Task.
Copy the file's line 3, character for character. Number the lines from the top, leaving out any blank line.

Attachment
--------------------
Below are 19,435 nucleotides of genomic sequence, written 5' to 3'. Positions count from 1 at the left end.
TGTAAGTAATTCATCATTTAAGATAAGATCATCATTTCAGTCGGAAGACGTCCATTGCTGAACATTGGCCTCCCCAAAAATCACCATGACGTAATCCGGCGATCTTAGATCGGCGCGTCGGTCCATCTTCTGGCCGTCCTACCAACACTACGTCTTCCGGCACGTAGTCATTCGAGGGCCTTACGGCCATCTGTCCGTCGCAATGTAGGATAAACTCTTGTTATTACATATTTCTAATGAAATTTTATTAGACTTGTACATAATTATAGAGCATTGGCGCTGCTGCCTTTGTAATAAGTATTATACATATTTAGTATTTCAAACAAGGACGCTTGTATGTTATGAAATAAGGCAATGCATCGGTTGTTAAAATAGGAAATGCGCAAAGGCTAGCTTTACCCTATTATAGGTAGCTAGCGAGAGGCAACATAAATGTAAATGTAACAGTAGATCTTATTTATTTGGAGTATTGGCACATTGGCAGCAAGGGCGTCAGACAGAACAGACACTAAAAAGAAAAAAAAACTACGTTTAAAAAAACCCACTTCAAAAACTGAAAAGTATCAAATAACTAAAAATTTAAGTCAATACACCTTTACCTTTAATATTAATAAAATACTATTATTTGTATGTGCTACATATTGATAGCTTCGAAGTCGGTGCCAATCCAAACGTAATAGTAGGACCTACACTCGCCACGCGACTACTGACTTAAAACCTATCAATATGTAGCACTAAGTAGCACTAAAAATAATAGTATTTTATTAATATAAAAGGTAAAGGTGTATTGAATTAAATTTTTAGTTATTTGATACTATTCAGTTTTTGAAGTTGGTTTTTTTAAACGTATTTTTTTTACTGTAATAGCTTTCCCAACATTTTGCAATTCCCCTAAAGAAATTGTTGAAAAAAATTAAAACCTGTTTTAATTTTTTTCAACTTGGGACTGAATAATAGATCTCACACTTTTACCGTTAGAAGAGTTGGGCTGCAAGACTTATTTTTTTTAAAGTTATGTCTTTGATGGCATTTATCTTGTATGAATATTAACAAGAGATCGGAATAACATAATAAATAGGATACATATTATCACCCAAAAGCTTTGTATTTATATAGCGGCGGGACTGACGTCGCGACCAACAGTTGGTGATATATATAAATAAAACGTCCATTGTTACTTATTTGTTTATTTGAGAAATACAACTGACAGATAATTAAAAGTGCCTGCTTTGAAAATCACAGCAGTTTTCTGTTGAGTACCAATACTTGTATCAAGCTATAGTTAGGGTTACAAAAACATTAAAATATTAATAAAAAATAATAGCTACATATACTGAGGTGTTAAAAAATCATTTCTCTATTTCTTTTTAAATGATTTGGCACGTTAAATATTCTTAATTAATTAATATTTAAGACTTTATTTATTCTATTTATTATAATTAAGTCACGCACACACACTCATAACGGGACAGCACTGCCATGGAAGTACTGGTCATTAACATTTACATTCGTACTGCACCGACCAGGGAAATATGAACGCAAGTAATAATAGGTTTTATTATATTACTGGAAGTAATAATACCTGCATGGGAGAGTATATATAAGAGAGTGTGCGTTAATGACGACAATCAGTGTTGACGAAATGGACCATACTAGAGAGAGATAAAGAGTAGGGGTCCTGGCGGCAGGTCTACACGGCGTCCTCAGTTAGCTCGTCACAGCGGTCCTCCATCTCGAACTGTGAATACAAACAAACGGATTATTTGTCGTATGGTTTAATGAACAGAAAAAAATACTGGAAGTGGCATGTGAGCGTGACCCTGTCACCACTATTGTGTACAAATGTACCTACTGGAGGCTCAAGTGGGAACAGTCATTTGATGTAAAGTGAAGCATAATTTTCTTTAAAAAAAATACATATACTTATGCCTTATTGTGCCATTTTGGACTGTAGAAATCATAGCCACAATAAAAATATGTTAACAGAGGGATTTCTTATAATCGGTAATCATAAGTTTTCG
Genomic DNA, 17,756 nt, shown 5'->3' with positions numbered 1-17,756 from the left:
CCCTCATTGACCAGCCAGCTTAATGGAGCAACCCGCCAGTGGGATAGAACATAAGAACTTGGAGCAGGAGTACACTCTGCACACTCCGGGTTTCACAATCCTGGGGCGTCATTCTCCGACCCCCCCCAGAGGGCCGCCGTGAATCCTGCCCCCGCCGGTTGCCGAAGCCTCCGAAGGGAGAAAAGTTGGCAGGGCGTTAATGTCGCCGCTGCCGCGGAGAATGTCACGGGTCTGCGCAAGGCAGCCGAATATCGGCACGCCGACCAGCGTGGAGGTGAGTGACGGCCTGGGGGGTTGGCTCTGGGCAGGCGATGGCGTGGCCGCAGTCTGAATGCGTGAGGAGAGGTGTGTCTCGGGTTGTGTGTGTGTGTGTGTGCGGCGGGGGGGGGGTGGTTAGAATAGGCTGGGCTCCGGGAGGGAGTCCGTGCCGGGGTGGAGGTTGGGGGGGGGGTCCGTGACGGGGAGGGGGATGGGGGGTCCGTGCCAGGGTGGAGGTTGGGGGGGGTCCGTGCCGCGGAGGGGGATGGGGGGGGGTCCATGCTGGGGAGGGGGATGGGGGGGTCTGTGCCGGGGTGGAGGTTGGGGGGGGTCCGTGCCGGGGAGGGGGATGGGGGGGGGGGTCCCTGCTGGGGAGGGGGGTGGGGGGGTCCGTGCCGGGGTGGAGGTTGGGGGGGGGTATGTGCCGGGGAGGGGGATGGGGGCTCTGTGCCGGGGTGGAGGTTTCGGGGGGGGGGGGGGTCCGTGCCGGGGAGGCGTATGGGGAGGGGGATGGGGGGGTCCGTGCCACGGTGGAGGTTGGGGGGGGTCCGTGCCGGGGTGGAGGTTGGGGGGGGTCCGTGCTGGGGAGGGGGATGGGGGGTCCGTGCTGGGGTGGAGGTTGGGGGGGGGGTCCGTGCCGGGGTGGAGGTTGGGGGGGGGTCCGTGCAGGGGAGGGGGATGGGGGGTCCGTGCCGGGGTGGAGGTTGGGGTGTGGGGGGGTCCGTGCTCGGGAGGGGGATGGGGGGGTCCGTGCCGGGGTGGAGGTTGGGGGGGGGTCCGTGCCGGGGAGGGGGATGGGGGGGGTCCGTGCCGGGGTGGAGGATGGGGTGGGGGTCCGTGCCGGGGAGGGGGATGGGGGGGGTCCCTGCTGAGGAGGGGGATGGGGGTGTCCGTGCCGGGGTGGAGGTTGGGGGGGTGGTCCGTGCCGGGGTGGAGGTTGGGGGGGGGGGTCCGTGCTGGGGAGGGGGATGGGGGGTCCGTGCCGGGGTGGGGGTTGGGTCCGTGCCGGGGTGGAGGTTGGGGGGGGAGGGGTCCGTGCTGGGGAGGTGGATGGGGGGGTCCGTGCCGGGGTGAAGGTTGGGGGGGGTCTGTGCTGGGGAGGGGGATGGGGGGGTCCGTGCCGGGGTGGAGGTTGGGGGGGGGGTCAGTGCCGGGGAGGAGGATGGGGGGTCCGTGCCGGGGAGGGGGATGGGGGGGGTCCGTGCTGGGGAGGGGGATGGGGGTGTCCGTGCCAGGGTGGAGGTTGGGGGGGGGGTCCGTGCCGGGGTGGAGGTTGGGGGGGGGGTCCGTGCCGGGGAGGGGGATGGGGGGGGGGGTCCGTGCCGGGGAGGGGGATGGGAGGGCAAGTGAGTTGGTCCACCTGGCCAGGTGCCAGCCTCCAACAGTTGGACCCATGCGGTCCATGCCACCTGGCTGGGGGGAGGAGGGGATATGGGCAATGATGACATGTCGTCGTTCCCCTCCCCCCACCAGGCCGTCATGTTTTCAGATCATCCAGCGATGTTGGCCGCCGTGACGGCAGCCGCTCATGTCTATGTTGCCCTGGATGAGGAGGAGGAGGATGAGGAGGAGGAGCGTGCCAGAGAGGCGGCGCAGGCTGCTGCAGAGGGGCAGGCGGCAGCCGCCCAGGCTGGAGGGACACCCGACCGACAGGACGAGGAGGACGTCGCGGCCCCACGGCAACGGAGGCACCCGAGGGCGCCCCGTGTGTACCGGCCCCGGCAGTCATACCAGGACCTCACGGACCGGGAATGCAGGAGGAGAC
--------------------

Genomic DNA, 17,756 nt, shown 5'->3' with positions numbered 1-17,756 from the left: